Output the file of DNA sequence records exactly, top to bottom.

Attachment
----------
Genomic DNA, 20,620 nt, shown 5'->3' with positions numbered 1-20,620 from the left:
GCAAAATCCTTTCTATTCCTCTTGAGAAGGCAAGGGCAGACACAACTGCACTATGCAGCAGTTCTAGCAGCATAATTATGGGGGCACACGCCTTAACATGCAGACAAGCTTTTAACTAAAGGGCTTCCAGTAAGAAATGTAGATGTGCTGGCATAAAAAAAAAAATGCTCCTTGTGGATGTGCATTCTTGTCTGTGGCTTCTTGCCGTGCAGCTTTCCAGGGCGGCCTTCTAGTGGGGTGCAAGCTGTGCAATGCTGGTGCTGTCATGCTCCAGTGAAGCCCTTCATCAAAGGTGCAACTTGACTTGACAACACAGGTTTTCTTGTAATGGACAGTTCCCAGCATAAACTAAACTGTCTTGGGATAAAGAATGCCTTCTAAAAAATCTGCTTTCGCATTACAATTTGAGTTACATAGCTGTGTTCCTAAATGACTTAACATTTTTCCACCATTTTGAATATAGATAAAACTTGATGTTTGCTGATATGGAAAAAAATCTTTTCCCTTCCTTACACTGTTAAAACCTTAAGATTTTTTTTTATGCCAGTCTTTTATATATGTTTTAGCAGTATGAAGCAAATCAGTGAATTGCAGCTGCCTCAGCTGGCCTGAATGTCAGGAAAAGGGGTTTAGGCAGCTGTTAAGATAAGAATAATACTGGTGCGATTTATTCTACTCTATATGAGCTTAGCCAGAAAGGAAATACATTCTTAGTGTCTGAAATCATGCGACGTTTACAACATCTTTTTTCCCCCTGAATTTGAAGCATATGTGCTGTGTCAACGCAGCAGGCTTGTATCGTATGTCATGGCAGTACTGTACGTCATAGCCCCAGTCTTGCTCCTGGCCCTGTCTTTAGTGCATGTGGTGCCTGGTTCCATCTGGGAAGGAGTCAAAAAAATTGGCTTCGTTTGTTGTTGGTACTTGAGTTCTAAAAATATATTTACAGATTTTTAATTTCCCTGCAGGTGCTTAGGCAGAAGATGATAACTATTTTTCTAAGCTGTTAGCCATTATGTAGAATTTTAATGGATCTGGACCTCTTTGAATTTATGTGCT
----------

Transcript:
Genomic DNA, 20,620 nt, shown 5'->3' with positions numbered 1-20,620 from the left:
GCAAAATCCTTTCTATTCCTCTTGAGAAGGCAAGGGCAGACACAACTGCACTATGCAGCAGTTCTAGCAGCATAATTATGGGGGCACACGCCTTAACATGCAGACAAGCTTTTAACTAAAGGGCTTCCAGTAAGAAATGTAGATGTGCTGGCATAAAAAAAAAAATGCTCCTTGTGGATGTGCATTCTTGTCTGTGGCTTCTTGCCGTGCAGCTTTCCAGGGCGGCCTTCTAGTGGGGTGCAAGCTGTGCAATGCTGGTGCTGTCATGCTCCAGTGAAGCCCTTCATCAAAGGTGCAACTTGACTTGACAACACAGGTTTTCTTGTAATGGACAGTTCCCAGCATAAACTAAACTGTCTTGGGATAAAGAATGCCTTCTAAAAAATCTGCTTTCGCATTACAATTTGAGTTACATAGCTGTGTTCCTAAATGACTTAACATTTTTCCACCATTTTGAATATAGATAAAACTTGATGTTTGCTGATATGGAAAAAAATCTTTTCCCTTCCTTACACTGTTAAAACCTTAAGATTTTTTTTTATGCCAGTCTTTTATATATGTTTTAGCAGTATGAAGCAAATCAGTGAATTGCAGCTGCCTCAGCTGGCCTGAATGTCAGGAAAAGGGGTTTAGGCAGCTGTTAAGATAAGAATAATACTGGTGCGATTTATTCTACTCTATATGAGCTTAGCCAGAAAGGAAATACATTCTTAGTGTCTGAAATCATGCGACGTTTACAACATCTTTTTTCCCCCTGAATTTGAAGCATATGTGCTGTGTCAACGCAGCAGGCTTGTATCGTATGTCATGGCAGTACTGTACGTCATAGCCCCAGTCTTGCTCCTGGCCCTGTCTTTAGTGCATGTGGTGCCTGGTTCCATCTGGGAAGGAGTCAAAAAAATTGGCTTCGTTTGTTGTTGGTACTTGAGTTCTAAAAATATATTTACAGATTTTTAATTTCCCTGCAGGTGCTTAGGCAGAAGATGATAACTATTTTTCTAAGCTGTTAGCCATTATGTAGAATTTTAATGGATCTGGACCTCTTTGAATTTATGTGCT